GOD rest, ye merry gentle folk, don't fret about eggnog.
Our hearts are warmed for the holidays by knowledge that the Ohio Department of Agriculture has finally - after some 24 years - aligned its official formulation of this traditional Christmas libation with dairy standards specified by the federal Food and Drug Administration.
So here's the question: Does bureaucratic synergy with the FDA mean we can throw caution to the winter wind, ignore the heart-attack-inducing cholesterol that eggnog sports, and drink all we want "for medicinal purposes?"
Why not? Everyone knows instinctively that calories consumed in the spirit of the holidays don't "count."
Anyway, the standards say nothing about the jolts of whiskey, brandy, rum, or sherry that most revelers add for a little extra cheer. One or more of those ingredients should absorb most of the fat thingies and render them harmless, shouldn't it?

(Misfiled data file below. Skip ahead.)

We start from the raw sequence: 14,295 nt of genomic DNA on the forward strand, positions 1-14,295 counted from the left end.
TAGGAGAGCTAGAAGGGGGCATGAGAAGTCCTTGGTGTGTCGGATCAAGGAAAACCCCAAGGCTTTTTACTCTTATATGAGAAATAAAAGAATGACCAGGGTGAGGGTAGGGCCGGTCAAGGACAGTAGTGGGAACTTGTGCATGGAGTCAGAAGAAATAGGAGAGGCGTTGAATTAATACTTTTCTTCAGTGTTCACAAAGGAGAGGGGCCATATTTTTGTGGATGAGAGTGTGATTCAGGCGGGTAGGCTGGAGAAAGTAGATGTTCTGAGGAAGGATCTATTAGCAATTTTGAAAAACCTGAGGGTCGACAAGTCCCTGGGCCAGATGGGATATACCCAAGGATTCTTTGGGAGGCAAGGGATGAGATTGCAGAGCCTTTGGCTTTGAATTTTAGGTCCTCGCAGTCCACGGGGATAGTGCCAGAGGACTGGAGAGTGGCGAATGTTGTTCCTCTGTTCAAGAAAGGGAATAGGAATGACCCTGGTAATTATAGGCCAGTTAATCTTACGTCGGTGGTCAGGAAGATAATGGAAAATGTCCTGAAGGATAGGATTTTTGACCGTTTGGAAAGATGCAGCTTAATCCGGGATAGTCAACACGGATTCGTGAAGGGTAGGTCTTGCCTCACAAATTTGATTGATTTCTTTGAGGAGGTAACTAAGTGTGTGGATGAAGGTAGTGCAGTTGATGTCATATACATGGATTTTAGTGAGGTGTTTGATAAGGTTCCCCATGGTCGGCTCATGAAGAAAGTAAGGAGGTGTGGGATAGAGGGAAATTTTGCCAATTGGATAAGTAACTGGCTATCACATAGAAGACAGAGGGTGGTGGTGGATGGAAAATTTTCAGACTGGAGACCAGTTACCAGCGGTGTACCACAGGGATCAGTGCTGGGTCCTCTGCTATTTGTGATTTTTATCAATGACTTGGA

It had better, because the FDA specifications for eggnog are plenty rich: at least 6 percent butterfat, 1 percent egg yolks, and 8 1/4 percent milk solids. Ohio's old dairy marketing rules allowed what state officials conceded was a rather watered-down variation known as "eggnog drink."
Those who prefer to make their own undoubtedly will find an even richer recipe, one that calls for large eggs, sugar, brandy, rum, milk, cream, and icing sugar, with nutmeg sprinkled on top. Not to mention those other non-dairy additives.
Some might call eggnog a heart attack in a festive cup, but we prefer to think of it as health food for the holidays.
So, with all worry aside, arteries cleared for action, and apologies to the ancient tune, we sing:
"God rest, ye merry gentlefolk, let nothing you dismay. Don't worry that your diet's shot, at least for Christmas Day."